Students compete in debate events such as Lincoln-Douglas debate and public forum debate, where opposing debaters or teams argue predetermined topics chosen monthly by the National Forensic League. In spontaneous argumentation the topics are created by the hosting school. In Congressional debate individuals compete in a group setting and students write and present their own pieces of legislation.
The debate competition also includes speech events such as oratory (a memorized original speech), impromptu speech, and extemporaneous speaking, which involves speaking on both national and foreign affairs. In dramatic and humorous interpretation events competitors perform published works from plays, poems, and novels.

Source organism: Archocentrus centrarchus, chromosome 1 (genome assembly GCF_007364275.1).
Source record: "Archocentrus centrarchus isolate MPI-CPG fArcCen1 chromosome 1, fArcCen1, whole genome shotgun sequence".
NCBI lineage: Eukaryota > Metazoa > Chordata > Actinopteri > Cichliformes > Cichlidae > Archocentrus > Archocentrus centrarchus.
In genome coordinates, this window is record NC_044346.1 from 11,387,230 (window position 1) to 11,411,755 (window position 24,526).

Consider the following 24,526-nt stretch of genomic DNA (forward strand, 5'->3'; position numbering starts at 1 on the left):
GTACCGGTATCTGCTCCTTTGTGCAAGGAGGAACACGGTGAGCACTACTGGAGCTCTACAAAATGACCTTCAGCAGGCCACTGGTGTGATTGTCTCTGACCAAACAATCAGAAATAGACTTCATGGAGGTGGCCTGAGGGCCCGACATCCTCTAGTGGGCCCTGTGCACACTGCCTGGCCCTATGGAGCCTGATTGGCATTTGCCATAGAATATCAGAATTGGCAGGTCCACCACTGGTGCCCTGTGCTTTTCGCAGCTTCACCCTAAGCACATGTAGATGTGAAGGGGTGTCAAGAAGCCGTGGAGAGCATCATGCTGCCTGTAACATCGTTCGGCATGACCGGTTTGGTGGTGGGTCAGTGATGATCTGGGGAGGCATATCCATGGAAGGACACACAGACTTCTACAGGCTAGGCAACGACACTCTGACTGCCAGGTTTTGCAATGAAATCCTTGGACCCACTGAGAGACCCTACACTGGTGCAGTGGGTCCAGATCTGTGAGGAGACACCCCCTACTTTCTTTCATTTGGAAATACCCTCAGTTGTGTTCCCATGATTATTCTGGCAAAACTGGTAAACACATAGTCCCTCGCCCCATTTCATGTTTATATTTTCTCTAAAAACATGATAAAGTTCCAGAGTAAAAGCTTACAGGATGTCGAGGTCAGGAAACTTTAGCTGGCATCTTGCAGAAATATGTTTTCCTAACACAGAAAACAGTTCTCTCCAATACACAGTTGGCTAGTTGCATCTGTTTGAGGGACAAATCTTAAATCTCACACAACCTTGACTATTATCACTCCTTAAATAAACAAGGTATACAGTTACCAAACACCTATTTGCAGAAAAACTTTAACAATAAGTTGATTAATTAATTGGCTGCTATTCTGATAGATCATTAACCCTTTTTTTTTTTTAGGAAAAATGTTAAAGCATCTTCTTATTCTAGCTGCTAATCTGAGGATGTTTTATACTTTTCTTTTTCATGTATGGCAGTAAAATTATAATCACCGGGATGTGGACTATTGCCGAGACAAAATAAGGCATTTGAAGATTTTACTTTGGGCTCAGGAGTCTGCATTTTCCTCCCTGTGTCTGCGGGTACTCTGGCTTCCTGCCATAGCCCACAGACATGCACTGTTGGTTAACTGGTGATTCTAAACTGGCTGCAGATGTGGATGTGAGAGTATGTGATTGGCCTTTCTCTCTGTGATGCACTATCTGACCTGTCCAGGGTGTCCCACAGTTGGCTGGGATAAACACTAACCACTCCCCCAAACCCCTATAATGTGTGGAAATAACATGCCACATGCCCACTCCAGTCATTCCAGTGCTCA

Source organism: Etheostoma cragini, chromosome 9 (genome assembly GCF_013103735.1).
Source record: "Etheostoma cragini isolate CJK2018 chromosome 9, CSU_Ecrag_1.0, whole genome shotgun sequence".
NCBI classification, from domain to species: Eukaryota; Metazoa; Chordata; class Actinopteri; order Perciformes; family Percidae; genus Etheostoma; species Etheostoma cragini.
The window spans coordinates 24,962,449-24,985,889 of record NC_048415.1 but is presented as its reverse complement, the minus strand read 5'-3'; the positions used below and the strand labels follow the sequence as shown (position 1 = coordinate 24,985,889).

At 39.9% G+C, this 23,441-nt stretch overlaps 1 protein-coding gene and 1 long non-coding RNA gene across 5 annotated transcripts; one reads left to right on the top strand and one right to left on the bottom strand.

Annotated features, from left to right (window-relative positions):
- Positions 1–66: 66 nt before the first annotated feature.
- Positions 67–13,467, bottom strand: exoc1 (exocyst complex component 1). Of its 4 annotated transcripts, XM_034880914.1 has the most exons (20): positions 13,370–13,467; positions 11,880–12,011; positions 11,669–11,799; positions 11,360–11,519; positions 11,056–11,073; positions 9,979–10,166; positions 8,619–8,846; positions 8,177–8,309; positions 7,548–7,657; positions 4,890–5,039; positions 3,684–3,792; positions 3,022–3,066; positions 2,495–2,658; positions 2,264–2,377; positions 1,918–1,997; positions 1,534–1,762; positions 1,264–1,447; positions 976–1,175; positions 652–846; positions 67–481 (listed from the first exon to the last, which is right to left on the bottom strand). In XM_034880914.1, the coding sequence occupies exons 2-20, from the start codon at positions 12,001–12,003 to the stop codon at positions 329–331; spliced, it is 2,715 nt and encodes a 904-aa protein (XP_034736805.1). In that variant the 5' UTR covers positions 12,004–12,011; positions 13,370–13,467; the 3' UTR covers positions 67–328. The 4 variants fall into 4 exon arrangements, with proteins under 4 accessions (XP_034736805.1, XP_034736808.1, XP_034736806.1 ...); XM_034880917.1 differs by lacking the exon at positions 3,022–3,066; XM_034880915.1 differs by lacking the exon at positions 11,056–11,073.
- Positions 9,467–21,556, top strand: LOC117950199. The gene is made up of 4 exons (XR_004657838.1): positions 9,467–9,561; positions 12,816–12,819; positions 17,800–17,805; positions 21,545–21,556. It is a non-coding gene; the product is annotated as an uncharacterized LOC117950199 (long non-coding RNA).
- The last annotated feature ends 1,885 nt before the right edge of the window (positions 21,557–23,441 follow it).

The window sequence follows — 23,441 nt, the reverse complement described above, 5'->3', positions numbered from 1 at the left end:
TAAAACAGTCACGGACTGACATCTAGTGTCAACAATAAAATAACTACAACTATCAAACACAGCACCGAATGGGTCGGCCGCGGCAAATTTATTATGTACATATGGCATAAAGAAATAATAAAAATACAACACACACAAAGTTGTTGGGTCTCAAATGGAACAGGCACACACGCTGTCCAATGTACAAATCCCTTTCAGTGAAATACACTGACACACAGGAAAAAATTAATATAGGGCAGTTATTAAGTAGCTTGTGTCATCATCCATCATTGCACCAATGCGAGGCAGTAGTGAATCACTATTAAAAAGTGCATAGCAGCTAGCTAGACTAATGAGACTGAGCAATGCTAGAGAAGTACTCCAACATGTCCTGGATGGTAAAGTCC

“Critical to the success of the tournament is the work of volunteer judges who evaluate and rank the competitors on predetermined criteria unique to each event,” tournament organizers said in the news release.
A total of 20 judges are needed from the Moab community to supplement judges provided by participating schools.
“Judging a debate event is an inspiring, educational experience,” said GCHS debate coach Boyd Brian. “We expect good representation of the state’s finest debaters, and the competition will be intense.”
According to the National Forensic League website, “Beyond the improvements in their academic performance that prepare [the students] to excel in college, speech and debate students change in ways that influence every aspect of their lives. It gives them the social and academic confidence they need to grow as individuals, achieve educational goals, pursue meaningful work, and improve the lives of others – and our world.”
Judges are needed on Friday, Dec. 14 from 4 to 8 p.m. and on Saturday, Dec. 15 from 8 a.m. to 4 p.m. First-time judges will be asked to attend a one-hour pre-tournament training held during the week before the competition.
To sign up or for more information, contact Penelope Butterfield at the high school at 435-259-8931.